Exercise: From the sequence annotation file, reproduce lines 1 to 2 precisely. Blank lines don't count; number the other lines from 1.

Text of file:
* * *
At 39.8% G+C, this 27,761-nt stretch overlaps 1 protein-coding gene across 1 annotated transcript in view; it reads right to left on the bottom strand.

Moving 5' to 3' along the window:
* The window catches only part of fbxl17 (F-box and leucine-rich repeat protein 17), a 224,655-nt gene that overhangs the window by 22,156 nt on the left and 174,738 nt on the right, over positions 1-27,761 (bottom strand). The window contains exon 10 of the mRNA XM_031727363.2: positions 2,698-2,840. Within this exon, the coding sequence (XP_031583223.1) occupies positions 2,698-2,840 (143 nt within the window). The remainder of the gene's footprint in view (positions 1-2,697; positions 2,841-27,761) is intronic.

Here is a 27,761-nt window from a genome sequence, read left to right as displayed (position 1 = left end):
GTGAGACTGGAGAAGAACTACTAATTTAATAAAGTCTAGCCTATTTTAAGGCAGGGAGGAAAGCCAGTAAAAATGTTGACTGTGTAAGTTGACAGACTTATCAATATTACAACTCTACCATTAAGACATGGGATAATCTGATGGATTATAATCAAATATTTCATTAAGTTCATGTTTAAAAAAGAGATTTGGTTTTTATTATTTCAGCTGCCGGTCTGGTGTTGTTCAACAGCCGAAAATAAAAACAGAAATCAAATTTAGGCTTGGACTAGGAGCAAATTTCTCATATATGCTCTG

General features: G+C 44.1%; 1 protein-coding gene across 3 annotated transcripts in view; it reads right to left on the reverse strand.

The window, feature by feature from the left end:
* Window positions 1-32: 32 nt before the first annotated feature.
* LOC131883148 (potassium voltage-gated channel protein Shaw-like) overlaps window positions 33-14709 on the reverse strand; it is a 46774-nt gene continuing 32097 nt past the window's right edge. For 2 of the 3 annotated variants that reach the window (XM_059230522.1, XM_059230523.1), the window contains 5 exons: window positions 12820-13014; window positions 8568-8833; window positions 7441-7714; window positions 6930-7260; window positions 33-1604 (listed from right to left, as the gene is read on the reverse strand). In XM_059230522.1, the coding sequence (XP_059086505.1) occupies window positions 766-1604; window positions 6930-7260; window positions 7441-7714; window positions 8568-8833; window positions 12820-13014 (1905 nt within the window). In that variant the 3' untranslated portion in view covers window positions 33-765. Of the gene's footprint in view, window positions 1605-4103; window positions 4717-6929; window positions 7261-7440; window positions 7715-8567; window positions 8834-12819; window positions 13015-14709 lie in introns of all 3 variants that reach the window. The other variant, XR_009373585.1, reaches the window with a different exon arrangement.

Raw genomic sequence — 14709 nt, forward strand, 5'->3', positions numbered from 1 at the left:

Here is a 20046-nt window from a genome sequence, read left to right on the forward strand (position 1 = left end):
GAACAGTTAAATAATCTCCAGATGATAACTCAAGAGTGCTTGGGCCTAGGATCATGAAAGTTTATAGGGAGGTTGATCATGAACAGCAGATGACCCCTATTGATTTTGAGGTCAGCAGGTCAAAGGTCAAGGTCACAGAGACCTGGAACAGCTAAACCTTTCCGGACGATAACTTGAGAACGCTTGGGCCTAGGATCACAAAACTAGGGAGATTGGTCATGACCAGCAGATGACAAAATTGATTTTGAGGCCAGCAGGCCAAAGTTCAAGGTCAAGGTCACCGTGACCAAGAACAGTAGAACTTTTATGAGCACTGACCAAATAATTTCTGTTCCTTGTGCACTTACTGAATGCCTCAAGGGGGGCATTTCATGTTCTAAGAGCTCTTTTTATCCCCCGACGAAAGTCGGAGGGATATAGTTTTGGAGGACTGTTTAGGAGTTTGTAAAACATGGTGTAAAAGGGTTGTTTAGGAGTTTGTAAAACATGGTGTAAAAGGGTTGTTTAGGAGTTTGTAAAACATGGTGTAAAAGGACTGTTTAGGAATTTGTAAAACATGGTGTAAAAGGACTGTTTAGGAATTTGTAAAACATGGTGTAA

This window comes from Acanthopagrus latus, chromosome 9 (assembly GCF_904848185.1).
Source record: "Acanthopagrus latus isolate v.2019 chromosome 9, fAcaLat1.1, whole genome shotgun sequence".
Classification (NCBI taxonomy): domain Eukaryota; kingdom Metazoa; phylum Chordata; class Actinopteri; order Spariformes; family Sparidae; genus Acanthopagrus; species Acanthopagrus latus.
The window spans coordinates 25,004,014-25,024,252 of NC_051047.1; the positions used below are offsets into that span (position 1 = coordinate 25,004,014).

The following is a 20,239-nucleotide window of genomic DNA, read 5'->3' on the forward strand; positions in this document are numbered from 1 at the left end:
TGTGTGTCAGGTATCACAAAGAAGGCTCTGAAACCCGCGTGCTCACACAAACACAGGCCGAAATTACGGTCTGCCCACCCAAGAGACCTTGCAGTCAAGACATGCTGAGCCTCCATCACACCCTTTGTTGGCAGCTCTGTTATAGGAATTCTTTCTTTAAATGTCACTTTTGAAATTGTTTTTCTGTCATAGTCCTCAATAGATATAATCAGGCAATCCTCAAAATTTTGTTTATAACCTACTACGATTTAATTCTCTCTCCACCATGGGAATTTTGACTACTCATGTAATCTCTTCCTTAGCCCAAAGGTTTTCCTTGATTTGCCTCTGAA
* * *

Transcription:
At 39.8% G+C, this 27,761-nt stretch overlaps 1 protein-coding gene across 1 annotated transcript in view; it reads right to left on the bottom strand.

Moving 5' to 3' along the window: